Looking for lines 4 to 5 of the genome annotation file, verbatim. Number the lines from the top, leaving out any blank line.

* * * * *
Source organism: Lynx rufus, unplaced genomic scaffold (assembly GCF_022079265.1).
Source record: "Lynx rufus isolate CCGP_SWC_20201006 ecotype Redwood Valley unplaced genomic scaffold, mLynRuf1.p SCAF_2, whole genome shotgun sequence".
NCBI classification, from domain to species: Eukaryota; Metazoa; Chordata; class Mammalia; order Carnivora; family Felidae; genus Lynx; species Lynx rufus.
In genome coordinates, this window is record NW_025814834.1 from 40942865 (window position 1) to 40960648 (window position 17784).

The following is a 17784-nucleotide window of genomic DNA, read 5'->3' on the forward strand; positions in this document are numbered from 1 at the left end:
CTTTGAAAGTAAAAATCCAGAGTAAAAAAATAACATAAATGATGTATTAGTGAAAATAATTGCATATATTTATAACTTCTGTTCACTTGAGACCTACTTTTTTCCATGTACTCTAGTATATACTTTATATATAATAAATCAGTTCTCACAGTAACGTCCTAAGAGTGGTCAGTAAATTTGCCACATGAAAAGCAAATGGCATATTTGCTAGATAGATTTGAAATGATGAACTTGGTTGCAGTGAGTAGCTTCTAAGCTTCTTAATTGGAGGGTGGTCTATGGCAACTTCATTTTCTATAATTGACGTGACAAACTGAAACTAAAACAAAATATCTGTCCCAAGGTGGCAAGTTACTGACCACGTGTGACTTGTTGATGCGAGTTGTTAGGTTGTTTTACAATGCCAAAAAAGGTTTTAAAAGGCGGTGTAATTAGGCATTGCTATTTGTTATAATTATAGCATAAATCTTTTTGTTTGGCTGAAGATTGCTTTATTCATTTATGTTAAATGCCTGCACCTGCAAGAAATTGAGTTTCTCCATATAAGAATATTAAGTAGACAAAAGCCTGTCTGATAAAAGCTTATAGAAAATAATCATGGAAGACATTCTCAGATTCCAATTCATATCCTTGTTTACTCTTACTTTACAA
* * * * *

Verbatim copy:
In genome coordinates, this window is record NW_025814834.1 from 40942865 (window position 1) to 40960648 (window position 17784).

The following is a 17784-nucleotide window of genomic DNA, read 5'->3' on the forward strand; positions in this document are numbered from 1 at the left end: